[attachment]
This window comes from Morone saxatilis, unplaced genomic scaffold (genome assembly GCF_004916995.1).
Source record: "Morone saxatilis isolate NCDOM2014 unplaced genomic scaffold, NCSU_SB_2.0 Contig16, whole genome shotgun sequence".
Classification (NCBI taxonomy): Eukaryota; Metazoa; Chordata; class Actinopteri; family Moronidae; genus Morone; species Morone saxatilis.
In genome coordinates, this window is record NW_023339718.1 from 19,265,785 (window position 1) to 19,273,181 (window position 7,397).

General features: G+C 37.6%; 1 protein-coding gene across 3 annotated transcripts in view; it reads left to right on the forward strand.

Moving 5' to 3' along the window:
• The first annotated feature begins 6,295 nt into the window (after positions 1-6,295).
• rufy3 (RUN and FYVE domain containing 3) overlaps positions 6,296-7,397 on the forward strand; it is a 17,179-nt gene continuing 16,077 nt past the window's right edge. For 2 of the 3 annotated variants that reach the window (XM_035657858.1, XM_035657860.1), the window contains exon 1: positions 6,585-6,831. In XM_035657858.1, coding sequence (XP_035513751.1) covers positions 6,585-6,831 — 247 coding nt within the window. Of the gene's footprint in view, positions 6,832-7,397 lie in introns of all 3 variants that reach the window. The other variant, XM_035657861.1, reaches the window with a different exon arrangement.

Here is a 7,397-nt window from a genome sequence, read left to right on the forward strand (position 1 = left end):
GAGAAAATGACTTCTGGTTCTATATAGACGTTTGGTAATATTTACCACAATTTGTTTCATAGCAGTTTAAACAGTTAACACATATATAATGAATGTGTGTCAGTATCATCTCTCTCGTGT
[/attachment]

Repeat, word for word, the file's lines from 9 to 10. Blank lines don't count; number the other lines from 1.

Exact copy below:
Here is a 7,397-nt window from a genome sequence, read left to right on the forward strand (position 1 = left end):
GAGAAAATGACTTCTGGTTCTATATAGACGTTTGGTAATATTTACCACAATTTGTTTCATAGCAGTTTAAACAGTTAACACATATATAATGAATGTGTGTCAGTATCATCTCTCTCGTGT